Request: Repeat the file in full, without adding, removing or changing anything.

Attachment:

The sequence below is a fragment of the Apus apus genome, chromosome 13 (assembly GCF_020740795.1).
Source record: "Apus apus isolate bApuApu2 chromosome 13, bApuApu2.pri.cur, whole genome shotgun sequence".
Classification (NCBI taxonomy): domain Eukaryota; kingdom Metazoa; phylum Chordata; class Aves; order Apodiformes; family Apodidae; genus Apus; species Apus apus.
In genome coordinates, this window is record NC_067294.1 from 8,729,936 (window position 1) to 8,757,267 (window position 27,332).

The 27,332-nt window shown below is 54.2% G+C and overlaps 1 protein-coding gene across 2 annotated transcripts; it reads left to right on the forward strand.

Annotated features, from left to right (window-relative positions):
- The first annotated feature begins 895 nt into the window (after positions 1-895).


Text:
The sequence below is a fragment of the Apus apus genome, chromosome 13 (assembly GCF_020740795.1).
Source record: "Apus apus isolate bApuApu2 chromosome 13, bApuApu2.pri.cur, whole genome shotgun sequence".
Classification (NCBI taxonomy): domain Eukaryota; kingdom Metazoa; phylum Chordata; class Aves; order Apodiformes; family Apodidae; genus Apus; species Apus apus.
In genome coordinates, this window is record NC_067294.1 from 8,729,936 (window position 1) to 8,757,267 (window position 27,332).

The 27,332-nt window shown below is 54.2% G+C and overlaps 1 protein-coding gene across 2 annotated transcripts; it reads left to right on the forward strand.

Annotated features, from left to right (window-relative positions):
- The first annotated feature begins 895 nt into the window (after positions 1-895).